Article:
The California rock band Eagles of Death Metal performed Tuesday at a highly charged Paris concert filled with fans who survived a terrifying massacre and siege at their last Paris show - and filled with memories of those who didn't.

"Bonsoir Paris, we're ready for this!" frontman Jesse Hughes told the crowd at the Olympia concert hall, before heading straight into the first song.

Later, between two songs, he shouted: "Peace, love and rock and roll!"

The band's performance Nov. 13 at the Bataclan concert hall turned into a bloodbath when Islamic extremist suicide bombers stormed in, as near-simultaneous attacks hit cafes and a stadium around Paris. Scores of concert-goers at the Bataclan were killed, while others hid or lay motionless for hours until a police raid ended the siege. The Islamic State group claimed responsibility for the attacks.

Armed police guarded entrances to the Olympia for Tuesday's performance, and concert-goers went through three bag and body searches before entering. Viewers seemed in good spirits ahead of the show, some drinking outside.

One man wounded at the Bataclan appeared at Tuesday's concert in crutches. Others overcame deep fears or depression to attend.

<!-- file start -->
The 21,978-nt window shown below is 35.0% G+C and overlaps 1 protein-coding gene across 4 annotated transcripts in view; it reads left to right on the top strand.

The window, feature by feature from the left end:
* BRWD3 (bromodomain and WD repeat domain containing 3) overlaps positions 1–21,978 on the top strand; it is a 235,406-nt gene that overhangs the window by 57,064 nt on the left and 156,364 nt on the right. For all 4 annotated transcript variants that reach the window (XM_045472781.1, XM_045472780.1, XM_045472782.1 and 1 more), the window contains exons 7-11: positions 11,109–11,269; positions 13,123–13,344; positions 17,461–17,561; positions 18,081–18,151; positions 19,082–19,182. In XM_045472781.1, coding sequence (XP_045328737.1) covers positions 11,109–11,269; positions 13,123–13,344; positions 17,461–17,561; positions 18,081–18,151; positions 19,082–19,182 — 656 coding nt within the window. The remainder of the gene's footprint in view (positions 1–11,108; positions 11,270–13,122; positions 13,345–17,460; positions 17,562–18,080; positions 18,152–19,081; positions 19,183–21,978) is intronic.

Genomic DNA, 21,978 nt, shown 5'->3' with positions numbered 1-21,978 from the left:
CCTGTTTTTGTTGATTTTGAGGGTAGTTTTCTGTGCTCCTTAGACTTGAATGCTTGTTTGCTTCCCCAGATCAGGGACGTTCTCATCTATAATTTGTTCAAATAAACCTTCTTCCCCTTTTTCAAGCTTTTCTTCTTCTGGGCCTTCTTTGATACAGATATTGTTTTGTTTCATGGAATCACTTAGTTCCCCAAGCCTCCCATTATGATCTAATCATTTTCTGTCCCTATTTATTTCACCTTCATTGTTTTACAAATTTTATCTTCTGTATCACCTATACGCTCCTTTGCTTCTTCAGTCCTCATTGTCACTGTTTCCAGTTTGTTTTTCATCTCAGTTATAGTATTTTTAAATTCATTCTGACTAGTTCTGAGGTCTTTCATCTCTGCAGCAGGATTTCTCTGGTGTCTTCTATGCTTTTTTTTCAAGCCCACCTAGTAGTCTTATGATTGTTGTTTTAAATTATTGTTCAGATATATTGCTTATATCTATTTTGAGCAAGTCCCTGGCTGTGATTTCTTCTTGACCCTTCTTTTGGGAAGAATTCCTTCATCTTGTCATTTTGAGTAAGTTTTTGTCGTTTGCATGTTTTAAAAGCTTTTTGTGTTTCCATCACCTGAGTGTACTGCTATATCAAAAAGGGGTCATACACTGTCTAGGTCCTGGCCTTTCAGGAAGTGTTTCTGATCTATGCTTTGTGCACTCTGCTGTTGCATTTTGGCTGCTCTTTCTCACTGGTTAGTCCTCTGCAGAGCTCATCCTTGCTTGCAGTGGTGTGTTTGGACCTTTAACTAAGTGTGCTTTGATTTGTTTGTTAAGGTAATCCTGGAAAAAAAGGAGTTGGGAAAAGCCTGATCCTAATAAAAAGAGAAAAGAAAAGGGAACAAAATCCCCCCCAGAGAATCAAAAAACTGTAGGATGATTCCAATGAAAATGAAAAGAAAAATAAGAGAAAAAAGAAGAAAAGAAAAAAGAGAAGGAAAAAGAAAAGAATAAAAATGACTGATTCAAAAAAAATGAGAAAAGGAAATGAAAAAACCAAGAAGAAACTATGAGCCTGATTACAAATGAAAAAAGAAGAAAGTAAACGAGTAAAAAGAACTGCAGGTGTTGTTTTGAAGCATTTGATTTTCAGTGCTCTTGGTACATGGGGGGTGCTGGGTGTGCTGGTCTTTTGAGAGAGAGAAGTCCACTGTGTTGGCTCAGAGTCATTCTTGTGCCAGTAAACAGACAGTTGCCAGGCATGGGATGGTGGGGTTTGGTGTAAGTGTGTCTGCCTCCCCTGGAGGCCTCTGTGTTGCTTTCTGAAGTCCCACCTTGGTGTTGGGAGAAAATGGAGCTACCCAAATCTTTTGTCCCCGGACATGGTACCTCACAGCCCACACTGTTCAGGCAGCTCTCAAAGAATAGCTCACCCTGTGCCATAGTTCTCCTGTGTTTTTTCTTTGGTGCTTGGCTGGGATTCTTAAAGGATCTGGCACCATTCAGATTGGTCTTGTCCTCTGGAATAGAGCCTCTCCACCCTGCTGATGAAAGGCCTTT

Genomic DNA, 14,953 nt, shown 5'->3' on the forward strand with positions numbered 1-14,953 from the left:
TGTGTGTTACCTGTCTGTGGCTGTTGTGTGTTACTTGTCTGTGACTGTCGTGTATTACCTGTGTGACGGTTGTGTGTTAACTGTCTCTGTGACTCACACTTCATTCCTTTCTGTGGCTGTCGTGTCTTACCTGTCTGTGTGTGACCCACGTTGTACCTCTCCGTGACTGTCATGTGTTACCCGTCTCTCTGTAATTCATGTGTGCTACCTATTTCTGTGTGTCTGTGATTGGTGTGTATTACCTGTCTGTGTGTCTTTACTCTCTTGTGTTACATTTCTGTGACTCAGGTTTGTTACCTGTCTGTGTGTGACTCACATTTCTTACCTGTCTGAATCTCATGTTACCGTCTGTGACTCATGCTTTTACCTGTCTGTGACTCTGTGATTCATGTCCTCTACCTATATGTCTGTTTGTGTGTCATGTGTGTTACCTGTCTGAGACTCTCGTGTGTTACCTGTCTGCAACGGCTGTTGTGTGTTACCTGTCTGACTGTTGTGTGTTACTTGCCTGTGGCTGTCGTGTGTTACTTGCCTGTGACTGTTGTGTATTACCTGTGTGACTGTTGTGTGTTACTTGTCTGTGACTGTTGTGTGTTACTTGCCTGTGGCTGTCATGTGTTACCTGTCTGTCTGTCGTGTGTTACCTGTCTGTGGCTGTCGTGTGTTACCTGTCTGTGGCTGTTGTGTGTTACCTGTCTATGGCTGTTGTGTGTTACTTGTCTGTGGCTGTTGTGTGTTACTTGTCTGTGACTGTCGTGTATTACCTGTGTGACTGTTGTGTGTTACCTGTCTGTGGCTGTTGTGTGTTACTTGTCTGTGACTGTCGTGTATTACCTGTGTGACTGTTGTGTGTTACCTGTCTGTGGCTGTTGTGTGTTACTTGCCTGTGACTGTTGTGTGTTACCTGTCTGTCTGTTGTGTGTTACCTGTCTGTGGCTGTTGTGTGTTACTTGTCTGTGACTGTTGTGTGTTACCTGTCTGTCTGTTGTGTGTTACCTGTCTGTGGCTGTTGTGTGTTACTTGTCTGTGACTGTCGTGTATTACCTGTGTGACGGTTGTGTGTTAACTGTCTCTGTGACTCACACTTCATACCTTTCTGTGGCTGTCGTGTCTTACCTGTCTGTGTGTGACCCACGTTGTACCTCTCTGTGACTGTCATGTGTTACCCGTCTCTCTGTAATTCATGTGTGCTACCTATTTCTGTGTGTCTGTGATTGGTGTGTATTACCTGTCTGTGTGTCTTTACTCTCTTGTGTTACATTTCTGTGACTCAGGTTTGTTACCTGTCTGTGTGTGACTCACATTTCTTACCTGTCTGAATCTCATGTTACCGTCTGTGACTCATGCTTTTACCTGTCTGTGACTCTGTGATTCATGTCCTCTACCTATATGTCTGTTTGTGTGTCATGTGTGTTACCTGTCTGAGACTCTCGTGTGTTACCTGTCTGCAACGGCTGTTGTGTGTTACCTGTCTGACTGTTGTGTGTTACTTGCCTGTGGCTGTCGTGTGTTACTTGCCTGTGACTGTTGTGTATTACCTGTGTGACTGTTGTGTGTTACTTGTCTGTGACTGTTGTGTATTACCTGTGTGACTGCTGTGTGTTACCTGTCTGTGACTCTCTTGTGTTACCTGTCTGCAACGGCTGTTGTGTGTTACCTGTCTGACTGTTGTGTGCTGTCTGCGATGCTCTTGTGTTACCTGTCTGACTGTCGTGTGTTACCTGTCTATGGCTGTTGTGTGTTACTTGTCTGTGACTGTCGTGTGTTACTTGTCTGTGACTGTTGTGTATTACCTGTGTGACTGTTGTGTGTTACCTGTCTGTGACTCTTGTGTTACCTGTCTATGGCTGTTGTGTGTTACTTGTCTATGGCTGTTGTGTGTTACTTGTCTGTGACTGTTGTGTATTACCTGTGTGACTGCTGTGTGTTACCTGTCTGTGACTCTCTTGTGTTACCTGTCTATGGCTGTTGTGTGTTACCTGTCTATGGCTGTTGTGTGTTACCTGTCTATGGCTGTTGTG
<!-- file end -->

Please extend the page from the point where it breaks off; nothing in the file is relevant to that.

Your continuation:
"After the attacks ... I felt apprehension even being at the movies," said Bataclan survivor Florian Novac. After seeing the security at Tuesday's concert, however, he said, "Now I'm not afraid, I am confident."

The show saw one band member smash a guitar but was otherwise peaceful, and the crowds left uplifted.

One survivor, Alexis Lebrun, described himself as "very scared" ahead of the show.

He and other survivors opened up to a French terrorism commission ahead of Tuesday's concert, questioning how the French government failed to stop the attacks that claimed 130 lives, most of them at the Bataclan.

The violence came just 10 months after deadly jihadi attacks on a satirical newspaper and a kosher supermarket pushed the country into high alert, and forced French lawmakers to look for ways to further protect citizens.

Lebrun wondered why there was scant security around the Bataclan, one of Paris' biggest music venues, given the heightened alert in the city.

"No security measures were seen. No military or police presence in front of the hall. No particular searches at the hall entrance," Lebrun noted.

"How come the national security alert was at its highest level, yet there were no provisions to mobilize some guards in front of venues welcoming hundreds or thousands of people?" he asked.

Speaking to i-Tele television ahead of the concert, Eagles of Death Metal singer Hughes broke down sobbing.

"I don't know why God picked us to be the band."

Some came to Tuesday's concert in solidarity.

Concert-goer Virginie Todisco said that "it was a huge symbolic moment and it was just time to have some fun."